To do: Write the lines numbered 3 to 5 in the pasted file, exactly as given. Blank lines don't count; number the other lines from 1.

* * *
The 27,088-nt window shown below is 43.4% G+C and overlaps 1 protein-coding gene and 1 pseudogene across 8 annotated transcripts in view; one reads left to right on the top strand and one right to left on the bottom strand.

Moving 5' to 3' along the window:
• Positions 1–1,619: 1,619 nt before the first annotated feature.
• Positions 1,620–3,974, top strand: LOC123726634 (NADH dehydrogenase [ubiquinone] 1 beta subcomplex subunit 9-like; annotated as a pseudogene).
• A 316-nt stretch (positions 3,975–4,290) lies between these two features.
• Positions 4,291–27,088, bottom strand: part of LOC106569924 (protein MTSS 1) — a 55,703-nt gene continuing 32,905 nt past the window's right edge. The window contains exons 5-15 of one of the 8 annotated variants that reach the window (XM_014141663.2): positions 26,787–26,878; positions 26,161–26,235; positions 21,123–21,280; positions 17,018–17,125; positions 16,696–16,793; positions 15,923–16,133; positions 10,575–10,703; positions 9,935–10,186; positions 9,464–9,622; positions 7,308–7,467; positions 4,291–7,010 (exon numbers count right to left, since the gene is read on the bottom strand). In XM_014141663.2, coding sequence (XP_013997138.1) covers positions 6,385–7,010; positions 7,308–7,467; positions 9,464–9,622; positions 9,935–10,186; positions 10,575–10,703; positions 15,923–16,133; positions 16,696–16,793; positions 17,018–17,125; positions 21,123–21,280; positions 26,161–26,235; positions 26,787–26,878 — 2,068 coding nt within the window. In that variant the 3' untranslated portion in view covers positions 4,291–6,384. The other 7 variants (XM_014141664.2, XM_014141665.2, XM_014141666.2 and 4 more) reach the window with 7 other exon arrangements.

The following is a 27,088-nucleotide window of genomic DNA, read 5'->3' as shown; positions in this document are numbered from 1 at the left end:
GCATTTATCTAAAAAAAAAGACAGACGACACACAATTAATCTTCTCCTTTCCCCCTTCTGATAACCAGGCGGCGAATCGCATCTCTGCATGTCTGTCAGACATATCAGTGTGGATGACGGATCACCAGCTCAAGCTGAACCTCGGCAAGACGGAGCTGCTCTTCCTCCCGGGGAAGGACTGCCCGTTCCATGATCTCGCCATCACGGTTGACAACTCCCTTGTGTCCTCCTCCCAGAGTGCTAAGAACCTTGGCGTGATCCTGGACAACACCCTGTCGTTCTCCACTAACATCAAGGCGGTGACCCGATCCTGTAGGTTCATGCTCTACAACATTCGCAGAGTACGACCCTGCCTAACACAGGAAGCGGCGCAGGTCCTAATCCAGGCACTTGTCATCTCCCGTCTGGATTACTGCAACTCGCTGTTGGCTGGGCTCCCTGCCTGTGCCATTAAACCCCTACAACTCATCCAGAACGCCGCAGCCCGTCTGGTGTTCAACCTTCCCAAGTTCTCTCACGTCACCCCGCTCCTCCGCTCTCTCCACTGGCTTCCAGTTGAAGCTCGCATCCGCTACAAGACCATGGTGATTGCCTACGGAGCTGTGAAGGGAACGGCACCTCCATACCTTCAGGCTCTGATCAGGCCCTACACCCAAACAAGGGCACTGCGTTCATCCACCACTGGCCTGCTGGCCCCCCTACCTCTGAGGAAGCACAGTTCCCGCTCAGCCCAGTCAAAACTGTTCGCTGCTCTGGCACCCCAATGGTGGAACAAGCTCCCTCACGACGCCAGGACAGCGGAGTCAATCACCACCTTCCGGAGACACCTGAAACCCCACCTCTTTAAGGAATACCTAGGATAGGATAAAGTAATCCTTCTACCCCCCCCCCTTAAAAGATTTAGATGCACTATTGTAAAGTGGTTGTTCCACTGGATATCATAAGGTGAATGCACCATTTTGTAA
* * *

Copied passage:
• Positions 1–1,619: 1,619 nt before the first annotated feature.
• Positions 1,620–3,974, top strand: LOC123726634 (NADH dehydrogenase [ubiquinone] 1 beta subcomplex subunit 9-like; annotated as a pseudogene).
• A 316-nt stretch (positions 3,975–4,290) lies between these two features.